ok, hypothetical question....is there, or has there been a longer barreled handgun that has been used as a handgun AND a carbine? what i mean is, has anybody been creative enough to take this revolver for example and design a grip/stock that would mount to to the existing grip frame and give you the benefits of a rifle stock?


thanks for the info so far folks, keep it comming!!

W.E.G.
July 7, 2010, 07:49 PM
I would call it "Pinnochio."

Ratdog68
July 7, 2010, 08:01 PM
thanks for the info. i had no idea that Tarrus owns Rossi now, that should be a pretty sweet team.

im glad you mentioned the round limitations, i was going to ask that myslef. i was unsure if a normal 45lc would do the trick by itself but i guss it makes sense.

i am not fully decided on the revolver so much as trying to rationalize why i should buy one :D, but the carbine is a cool idea too. maybe some day i could buy both.

ok, hypothetical question....is there, or has there been a longer barreled handgun that has been used as a handgun AND a carbine? what i mean is, has anybody been creative enough to take this revolver for example and design a grip/stock that would mount to to the existing grip frame and give you the benefits of a rifle stock?


thanks for the info so far folks, keep it comming!!
In the Black Powder firearm realm... there are revolver pistols that will accept a detachable carbine stock. In real life terms, I don't think they were as effective as planned. You didn't want your paws infront of the cylinder as it fired... unless you liked burns on your hide.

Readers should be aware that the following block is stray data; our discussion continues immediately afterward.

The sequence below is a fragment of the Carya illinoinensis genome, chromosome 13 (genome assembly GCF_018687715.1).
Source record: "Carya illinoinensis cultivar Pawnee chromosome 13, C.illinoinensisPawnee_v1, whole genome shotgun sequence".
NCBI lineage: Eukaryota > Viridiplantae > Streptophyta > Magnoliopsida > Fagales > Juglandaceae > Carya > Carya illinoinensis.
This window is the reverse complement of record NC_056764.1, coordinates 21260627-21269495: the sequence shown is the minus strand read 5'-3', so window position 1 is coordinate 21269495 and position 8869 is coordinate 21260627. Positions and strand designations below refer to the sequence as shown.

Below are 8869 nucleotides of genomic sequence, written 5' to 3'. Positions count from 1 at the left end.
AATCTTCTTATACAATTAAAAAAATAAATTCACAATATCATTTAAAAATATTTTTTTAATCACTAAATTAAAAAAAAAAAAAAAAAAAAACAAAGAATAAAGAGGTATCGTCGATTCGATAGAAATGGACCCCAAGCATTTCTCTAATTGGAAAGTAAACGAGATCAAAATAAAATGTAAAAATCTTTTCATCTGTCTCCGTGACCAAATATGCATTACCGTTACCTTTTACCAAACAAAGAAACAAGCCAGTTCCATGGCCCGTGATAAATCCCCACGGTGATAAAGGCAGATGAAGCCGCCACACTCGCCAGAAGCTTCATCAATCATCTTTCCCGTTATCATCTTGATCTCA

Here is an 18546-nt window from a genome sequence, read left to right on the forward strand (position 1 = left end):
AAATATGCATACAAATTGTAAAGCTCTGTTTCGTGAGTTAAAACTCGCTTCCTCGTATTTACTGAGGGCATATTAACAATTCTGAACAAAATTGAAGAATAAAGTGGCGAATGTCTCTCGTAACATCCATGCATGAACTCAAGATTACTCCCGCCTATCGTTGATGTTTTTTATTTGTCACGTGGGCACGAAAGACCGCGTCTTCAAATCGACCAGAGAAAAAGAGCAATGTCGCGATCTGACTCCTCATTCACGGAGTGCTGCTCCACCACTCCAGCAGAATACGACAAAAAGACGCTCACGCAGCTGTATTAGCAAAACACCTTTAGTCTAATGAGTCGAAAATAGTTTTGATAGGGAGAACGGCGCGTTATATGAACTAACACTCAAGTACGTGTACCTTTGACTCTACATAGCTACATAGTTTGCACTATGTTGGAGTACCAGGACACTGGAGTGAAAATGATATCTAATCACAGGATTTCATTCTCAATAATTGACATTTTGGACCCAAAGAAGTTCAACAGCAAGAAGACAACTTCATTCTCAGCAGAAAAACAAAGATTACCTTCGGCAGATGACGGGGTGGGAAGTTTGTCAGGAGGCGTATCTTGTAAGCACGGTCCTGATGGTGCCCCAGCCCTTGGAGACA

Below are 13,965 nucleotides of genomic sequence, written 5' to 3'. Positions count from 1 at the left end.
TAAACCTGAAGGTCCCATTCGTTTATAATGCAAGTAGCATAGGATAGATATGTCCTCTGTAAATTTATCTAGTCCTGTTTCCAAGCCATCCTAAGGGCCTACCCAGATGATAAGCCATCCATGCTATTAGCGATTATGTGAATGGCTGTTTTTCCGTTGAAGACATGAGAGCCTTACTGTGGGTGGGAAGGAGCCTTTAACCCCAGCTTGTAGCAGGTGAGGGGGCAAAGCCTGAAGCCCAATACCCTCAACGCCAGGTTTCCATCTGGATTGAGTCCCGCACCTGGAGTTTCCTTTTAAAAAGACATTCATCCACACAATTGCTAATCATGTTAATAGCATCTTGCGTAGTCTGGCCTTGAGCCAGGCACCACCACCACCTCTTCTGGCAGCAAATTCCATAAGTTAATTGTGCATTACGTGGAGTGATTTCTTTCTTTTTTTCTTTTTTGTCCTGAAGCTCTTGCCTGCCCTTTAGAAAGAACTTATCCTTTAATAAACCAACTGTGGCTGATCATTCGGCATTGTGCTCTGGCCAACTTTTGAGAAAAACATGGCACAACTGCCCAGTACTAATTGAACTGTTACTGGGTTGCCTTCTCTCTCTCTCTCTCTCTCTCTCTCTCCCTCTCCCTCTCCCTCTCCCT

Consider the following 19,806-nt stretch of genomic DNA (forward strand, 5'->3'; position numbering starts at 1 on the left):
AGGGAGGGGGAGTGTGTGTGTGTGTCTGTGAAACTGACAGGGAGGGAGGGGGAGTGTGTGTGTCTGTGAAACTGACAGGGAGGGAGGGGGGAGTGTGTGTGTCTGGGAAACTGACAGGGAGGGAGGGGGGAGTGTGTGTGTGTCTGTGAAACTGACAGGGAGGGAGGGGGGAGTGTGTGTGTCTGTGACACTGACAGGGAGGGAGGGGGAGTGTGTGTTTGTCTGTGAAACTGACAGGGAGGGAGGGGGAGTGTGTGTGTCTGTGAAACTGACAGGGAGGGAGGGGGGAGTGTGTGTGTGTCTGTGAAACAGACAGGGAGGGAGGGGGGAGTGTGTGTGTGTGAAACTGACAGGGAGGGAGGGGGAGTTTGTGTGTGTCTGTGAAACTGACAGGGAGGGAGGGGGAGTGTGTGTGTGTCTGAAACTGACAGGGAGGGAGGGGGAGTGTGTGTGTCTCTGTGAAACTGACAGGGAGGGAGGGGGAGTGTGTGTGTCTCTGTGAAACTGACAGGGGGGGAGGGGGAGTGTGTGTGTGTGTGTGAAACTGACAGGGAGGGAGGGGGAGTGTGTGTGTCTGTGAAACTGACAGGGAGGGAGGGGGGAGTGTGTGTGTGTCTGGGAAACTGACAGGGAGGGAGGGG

Oyeboten
July 7, 2010, 08:28 PM
If to be a 'Pinnochio', the Barrel would need to get longer every time the shooter fibbed about how good the groups were.

captain awesome
July 8, 2010, 02:00 AM
it'd need one hell of a long holster.

madcratebuilder
July 8, 2010, 08:52 AM
They are not very practicable, can be very accurate. Fun to shoot, great range toy, I have several different ones I shoot fairly regularly.

http://i32.photobucket.com/albums/d37/madcratebuilder/asmdragoon02.jpg
http://i32.photobucket.com/albums/d37/madcratebuilder/rcarbine01.jpg

These are cap and ball so NFA does not apply.

BadJuJu
July 8, 2010, 09:54 AM
very cool. thats exactly what i was getting at.

guns are cool:)

with regards to a holster, i recently became acquainted with a guy that makes holsters. i had him make one for my XD and it turned out great.

for the Buntline i was thinking something more along the lines of a low hanging chest rig. and possibly something that could be fully enclosed so it could act as the case as well.

rcmodel
July 8, 2010, 02:12 PM
Attaching a shoulder stock to a cartridge firing revolver falls under the 1934 National Firearms Act, and the law & ATF says you can't do it legally without jumping through all the legal hoops to regester it and pay the transfer tax on it.

If the gun was made as a handgun, it is always a handgun, regardless of the barrel length.

If it were to have a barrel long enough to measure over 26" total length without a stock, it would then be legal to put a stock on it, just like a pistol grip shotgun.

Otherwise, you would be in violation of federal law to put a stock on a modern firearm.

Black powder muzzle loading revolvers do not fall under the law, so shoulder stocks are legal on them.

rc

zoom6zoom
July 8, 2010, 05:42 PM
I'm guessing they don't make an IWB holster for it.